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Being a benefits leader is a tough job. There’s just one of you for thousands of employees. You have to balance cost containment with great programs that attract and retain employees. There are never enough hours in the day. It’s no picnic.
But there are those strategic wins that make it all worthwhile. Those moments when you found a way to make the lives of employees better, and it didn’t cost you anything. Or when you found a cost-cutting measure that you can implement seamlessly without disrupting your members. It could even be as simple as finding a window into your members’ health that you couldn’t see before.
We want to highlight some of these moments from our customers.
Artemis’ proprietary data models capture hidden insights in benefits data. With the help of clinical experts and skilled analysts, we identify quick wins for our clients. In this case, we used our “Inefficient Rx” app to find out if a generic drug substitution would help curb costs.
Fortamet is a commonly prescribed name-brand drug for Type II diabetes. It’s an extended-release tablet that contains an oral antihyperglycemic drug, and it’s very effective for managing this condition. However, members taking Fortamet do have another option. With help from our clinical staff, this client identified a drug substitution that’s the exact same molecular composition as Fortamet: metformin.
The de-identified data we used in this analysis showed a few key findings:
This win not only helped control Rx costs for our customer, but also for their members with Type II diabetes.
An Artemis customer wanted to know if members who participated in their fitness-oriented wellness program had lower healthcare costs. This is a bit of a “white whale” for employers—they all offer fitness and wellness programs, and they’d all like to know the results and outcomes of those initiatives.
But it’s not easy. Many employers find, like our customer did, that people who were participating in the wellness program actually incurred higher healthcare costs that those who were not participating at all. The assumption is that those who sign up for fitness challenges and wellness programs are more concerned about their health. Maybe they’re wanting to change unhealthy habits or lose weight, and these factors are thought to explain why those who participate are still incurring higher costs.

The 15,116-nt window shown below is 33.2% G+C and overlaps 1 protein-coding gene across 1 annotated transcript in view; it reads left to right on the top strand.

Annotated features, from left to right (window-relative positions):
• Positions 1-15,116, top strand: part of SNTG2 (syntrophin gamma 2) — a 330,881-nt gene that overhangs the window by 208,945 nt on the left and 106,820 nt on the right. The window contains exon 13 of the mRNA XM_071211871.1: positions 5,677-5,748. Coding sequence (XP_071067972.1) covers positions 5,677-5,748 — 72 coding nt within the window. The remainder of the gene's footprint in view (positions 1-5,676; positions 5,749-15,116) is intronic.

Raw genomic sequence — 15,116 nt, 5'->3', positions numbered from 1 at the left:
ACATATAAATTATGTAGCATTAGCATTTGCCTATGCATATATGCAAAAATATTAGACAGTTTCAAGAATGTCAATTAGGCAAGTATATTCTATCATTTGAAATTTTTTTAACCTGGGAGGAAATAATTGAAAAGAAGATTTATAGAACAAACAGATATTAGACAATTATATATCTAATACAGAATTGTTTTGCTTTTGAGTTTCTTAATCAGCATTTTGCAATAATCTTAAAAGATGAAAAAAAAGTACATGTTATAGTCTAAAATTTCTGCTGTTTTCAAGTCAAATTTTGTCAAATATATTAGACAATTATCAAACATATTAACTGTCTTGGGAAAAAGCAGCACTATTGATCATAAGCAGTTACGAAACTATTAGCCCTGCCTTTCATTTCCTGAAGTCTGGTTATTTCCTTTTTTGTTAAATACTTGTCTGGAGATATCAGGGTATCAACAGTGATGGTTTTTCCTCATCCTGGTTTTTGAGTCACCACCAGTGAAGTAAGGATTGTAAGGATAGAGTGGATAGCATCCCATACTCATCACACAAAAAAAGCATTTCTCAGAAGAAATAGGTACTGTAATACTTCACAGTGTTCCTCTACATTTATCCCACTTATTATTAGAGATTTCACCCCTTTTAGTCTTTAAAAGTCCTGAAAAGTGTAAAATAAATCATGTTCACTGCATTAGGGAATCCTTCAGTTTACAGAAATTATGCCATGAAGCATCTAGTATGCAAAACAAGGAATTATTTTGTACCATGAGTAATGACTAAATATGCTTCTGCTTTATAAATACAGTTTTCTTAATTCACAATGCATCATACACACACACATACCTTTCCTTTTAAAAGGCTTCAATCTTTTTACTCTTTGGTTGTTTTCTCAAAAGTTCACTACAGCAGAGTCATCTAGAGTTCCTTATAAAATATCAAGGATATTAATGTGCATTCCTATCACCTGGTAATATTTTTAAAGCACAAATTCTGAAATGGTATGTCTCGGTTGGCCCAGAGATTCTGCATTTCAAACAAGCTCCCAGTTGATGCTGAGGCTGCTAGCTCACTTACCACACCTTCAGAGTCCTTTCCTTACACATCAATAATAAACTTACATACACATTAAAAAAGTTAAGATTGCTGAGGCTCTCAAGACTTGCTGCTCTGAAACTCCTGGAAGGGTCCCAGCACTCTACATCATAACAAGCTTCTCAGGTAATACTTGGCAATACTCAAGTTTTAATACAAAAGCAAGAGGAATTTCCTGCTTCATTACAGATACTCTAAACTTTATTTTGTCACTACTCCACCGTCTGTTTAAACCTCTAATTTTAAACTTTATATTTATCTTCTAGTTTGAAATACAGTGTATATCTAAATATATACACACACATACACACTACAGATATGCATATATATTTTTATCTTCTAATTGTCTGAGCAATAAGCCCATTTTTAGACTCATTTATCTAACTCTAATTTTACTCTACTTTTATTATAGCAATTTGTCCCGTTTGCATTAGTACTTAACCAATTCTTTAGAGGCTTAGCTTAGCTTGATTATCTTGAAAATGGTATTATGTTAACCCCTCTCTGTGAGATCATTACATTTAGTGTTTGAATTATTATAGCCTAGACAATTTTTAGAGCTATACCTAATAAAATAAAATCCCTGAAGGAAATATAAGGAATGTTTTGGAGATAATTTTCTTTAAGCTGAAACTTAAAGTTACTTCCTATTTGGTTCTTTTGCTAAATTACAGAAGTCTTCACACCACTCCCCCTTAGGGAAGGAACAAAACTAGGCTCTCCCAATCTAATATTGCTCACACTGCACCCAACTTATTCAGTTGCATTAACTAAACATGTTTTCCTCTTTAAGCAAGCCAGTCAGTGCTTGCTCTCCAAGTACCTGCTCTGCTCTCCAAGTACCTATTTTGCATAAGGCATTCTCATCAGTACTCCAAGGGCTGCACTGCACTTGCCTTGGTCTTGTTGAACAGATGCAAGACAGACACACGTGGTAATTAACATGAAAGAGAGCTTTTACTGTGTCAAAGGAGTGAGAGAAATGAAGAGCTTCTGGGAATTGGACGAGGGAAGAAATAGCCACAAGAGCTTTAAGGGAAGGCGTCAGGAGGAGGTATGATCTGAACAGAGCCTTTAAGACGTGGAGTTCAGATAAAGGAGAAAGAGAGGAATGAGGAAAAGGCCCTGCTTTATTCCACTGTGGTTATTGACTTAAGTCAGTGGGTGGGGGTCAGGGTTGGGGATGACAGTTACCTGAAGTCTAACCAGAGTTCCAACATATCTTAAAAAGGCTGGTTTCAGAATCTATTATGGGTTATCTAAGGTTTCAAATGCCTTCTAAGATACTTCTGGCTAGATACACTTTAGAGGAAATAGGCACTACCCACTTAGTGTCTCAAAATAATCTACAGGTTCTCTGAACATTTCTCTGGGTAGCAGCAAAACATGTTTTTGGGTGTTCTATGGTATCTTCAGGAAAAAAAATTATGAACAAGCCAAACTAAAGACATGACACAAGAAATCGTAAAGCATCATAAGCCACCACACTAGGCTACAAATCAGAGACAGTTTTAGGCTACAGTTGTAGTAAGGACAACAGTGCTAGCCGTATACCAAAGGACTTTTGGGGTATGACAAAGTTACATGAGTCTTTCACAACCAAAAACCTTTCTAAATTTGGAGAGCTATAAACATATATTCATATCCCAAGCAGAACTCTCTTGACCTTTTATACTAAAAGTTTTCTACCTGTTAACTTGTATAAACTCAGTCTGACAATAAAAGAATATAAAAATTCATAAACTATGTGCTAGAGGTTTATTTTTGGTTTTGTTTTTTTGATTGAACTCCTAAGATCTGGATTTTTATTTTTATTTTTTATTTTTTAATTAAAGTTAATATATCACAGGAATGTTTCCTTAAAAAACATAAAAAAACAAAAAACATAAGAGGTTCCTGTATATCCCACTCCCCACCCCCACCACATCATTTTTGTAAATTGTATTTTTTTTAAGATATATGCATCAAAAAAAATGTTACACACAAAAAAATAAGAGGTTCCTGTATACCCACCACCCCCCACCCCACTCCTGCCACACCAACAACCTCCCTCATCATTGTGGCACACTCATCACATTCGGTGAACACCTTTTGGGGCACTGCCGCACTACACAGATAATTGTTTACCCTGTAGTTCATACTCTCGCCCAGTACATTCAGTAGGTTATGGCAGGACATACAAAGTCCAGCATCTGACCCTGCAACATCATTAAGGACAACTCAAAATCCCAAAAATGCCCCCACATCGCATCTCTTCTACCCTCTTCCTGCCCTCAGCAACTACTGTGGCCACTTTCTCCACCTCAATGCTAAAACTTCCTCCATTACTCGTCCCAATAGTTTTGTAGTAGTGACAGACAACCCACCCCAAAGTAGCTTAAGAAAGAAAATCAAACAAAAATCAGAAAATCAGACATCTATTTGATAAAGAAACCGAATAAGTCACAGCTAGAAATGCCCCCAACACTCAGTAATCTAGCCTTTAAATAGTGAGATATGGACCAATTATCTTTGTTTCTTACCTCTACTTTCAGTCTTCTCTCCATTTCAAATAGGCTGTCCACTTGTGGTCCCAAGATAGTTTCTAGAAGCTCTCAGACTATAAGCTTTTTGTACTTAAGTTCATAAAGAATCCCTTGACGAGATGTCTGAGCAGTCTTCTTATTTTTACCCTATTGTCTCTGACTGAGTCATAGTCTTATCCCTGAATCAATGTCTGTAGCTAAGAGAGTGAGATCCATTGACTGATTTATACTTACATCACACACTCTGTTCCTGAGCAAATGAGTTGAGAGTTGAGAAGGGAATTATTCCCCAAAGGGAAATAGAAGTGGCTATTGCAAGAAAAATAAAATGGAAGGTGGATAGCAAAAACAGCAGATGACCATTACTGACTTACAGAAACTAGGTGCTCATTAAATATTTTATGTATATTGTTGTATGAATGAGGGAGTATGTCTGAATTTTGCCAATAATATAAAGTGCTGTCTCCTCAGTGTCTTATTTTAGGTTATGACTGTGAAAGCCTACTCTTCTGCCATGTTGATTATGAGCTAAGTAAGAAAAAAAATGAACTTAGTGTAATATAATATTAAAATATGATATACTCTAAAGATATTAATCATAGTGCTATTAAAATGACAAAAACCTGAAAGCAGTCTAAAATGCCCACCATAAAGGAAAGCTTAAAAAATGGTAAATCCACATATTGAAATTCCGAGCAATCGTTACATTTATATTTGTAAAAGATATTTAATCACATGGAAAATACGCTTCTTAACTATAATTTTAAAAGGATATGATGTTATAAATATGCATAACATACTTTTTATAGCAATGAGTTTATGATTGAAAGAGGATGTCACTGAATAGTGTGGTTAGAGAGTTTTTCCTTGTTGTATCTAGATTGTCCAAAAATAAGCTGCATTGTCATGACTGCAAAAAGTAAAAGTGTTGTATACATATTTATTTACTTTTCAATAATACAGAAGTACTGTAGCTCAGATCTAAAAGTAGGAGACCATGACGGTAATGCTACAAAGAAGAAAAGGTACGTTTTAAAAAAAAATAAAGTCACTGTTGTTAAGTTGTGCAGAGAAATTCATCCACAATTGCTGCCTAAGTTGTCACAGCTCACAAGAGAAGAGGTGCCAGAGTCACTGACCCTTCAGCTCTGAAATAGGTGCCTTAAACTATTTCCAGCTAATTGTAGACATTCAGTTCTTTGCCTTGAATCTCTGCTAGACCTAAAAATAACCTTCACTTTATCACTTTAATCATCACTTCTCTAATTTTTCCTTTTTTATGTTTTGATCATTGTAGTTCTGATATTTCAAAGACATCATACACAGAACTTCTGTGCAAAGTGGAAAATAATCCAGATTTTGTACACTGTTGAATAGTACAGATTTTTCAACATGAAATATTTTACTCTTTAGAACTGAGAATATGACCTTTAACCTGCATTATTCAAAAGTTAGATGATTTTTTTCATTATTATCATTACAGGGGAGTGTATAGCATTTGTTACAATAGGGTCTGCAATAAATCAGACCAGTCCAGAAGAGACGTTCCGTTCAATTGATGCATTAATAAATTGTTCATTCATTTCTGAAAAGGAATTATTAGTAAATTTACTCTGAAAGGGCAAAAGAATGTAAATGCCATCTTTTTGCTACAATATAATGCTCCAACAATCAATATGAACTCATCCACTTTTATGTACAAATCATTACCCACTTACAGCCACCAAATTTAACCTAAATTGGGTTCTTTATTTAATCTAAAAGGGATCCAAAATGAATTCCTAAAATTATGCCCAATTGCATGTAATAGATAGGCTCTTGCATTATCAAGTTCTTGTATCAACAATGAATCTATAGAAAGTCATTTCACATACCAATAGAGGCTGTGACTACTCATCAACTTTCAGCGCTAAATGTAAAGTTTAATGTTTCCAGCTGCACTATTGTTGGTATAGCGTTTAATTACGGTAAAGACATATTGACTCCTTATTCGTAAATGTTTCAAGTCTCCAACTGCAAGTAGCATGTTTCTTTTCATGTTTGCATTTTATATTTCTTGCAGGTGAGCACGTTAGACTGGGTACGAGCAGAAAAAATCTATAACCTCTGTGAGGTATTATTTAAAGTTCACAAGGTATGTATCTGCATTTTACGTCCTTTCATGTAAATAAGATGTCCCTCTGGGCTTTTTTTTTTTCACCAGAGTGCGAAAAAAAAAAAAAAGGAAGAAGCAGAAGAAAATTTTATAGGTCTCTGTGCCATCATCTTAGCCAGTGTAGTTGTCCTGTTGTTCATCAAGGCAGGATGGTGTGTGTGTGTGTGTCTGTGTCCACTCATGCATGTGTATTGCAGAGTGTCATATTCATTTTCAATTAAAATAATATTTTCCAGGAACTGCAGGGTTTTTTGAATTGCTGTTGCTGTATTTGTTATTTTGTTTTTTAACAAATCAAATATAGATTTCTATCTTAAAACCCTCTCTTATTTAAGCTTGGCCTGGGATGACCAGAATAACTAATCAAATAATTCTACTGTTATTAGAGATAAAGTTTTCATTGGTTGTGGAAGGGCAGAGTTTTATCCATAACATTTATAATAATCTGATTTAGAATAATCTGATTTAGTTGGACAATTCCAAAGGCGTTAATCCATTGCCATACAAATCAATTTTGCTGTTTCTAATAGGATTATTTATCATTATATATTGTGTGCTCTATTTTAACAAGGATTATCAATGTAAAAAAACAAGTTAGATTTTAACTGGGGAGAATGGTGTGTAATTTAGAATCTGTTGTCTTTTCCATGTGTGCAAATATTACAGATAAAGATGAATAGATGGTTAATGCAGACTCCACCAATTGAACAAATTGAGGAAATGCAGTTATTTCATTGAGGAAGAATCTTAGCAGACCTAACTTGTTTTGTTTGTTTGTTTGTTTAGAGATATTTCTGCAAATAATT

So how do we control for this result and find out what’s happening? Using a multivariate regression analysis, you can control for variables like age, risk scores, and gender, which state the individual lived in, what year the observation of data came in, and even unobservable individual characteristics. In this analysis, we found that after controlling for these things, there were not statistically significant higher costs.
But what if we looked at the most active, enthusiastic participants? We sliced the data to look at higher level participation (more steps, more points earned) and compared it to lower level participation.
We found that for every additional health point earned, it saves the employer 3 cents in healthcare costs. For every 10,000 steps a participant takes, it cost the employer $6 less in PMPY. The relatively enthusiastic point earners —the 75th percentile—incur $50/month fewer costs than their counterparts who are still participating but are average (median) point earners.
Wellness program performance is tough to measure, and together with Artemis, this customer found the data to justify the expense.
Our third success story revolves around musculoskeletal conditions. This Artemis customer wanted to explore the treatment of common musculoskeletal conditions with physical therapy vs. opioids.
The CDC guidelines clear favor physical therapy over opioids for treating chronic pain. “There is high-quality evidence that exercise therapy (a prominent modality in physical therapy) for hip (100) or knee (99) osteoarthritis reduces pain and improves function immediately after treatment, and that the improvements are sustained for at least 2-6 months.”
With this recommendation in mind, we set out to find out if members were choosing physical therapy over opioids for their musculoskeletal conditions. We dove deep into member utilization on two conditions: low back pain and osteoarthritis.
For low back pain, you can see that 58% of members with this condition were prescribed opioids, compared to just 29% who were treated with physical therapy. The trend holds for arthritis.
Just 9% of this population used PT for pain relief, while 61% were prescribed opioids. For long-term, chronic conditions like these, extended opioid use can lead to tolerance and addiction.
Armed with this data, the customer is considering a few plan changes:
These wins are just a few examples of how Artemis customers are making a difference with their benefits data.